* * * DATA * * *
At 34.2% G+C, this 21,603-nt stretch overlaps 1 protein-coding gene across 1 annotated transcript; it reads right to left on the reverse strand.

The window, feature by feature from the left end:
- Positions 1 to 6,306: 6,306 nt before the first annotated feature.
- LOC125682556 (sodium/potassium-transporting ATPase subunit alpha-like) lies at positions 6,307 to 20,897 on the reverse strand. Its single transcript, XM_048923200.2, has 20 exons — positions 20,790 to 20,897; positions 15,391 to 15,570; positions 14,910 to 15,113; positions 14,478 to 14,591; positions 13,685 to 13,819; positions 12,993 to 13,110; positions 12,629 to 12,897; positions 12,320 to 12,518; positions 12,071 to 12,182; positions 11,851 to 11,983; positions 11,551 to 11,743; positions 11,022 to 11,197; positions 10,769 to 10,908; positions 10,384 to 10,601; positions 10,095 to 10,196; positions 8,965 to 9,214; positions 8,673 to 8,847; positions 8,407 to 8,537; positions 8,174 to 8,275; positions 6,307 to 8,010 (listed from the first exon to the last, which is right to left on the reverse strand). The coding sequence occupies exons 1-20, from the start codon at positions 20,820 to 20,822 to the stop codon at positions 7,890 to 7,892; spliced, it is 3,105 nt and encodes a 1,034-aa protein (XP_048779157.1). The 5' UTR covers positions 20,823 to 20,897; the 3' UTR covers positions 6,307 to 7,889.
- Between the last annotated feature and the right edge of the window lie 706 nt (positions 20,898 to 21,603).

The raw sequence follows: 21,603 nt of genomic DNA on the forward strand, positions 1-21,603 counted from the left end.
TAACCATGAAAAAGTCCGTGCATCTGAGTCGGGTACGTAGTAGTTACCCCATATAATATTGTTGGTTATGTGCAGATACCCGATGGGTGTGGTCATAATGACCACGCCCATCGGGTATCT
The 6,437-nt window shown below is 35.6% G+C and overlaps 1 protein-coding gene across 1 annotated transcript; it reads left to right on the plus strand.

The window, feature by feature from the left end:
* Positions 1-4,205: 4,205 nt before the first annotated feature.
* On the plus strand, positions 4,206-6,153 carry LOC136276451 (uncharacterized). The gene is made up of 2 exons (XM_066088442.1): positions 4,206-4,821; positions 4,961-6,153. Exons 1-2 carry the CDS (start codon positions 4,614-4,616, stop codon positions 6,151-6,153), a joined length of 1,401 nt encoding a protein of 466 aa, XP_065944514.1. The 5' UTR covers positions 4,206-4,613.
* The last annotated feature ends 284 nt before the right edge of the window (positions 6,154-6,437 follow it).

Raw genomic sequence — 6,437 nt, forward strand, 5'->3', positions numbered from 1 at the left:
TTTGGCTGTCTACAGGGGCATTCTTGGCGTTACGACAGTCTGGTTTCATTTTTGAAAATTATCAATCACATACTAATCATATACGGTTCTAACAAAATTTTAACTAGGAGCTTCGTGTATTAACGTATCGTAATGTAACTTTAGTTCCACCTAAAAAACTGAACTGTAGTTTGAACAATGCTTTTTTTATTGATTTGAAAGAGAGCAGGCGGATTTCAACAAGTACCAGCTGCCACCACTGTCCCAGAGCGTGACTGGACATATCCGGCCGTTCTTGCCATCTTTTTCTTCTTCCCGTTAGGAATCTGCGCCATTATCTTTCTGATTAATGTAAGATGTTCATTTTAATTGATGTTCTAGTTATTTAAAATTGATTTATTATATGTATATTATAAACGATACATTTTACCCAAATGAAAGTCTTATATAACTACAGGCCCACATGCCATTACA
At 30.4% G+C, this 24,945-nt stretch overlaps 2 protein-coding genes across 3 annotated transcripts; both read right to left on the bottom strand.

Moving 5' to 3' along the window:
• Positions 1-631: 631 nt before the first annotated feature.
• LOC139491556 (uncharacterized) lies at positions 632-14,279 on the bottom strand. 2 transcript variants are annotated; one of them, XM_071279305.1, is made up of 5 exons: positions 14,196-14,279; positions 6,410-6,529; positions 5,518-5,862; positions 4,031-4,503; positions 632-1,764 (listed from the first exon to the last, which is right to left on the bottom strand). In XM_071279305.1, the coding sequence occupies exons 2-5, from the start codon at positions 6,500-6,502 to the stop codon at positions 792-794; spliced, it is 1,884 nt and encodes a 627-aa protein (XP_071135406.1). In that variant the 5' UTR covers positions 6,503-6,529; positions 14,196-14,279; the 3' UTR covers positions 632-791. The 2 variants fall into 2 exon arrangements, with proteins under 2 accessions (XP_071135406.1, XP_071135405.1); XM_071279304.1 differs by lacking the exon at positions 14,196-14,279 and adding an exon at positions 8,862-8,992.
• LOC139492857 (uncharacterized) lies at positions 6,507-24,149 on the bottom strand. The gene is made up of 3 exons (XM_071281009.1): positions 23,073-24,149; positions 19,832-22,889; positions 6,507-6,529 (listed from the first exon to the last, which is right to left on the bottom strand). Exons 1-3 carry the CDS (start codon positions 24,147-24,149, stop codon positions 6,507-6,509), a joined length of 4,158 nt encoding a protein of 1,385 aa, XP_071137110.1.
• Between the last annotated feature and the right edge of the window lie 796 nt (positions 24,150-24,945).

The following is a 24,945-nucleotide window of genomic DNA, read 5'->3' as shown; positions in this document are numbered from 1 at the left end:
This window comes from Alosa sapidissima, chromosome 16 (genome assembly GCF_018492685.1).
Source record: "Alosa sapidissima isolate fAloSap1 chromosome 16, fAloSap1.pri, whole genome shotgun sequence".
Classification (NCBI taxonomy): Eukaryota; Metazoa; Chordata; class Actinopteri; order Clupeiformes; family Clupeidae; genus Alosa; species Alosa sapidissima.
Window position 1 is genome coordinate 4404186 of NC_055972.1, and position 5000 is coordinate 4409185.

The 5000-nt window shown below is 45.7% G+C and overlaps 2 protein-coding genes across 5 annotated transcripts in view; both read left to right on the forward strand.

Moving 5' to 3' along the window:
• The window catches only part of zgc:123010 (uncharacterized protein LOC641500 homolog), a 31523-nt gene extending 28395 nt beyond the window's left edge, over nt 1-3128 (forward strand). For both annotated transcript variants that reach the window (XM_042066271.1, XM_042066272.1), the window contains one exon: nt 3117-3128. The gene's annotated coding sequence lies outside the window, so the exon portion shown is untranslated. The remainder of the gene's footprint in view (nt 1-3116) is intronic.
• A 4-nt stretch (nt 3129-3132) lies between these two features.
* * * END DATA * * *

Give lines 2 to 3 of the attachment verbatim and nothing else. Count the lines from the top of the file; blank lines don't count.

The window, feature by feature from the left end:
- Positions 1 to 6,306: 6,306 nt before the first annotated feature.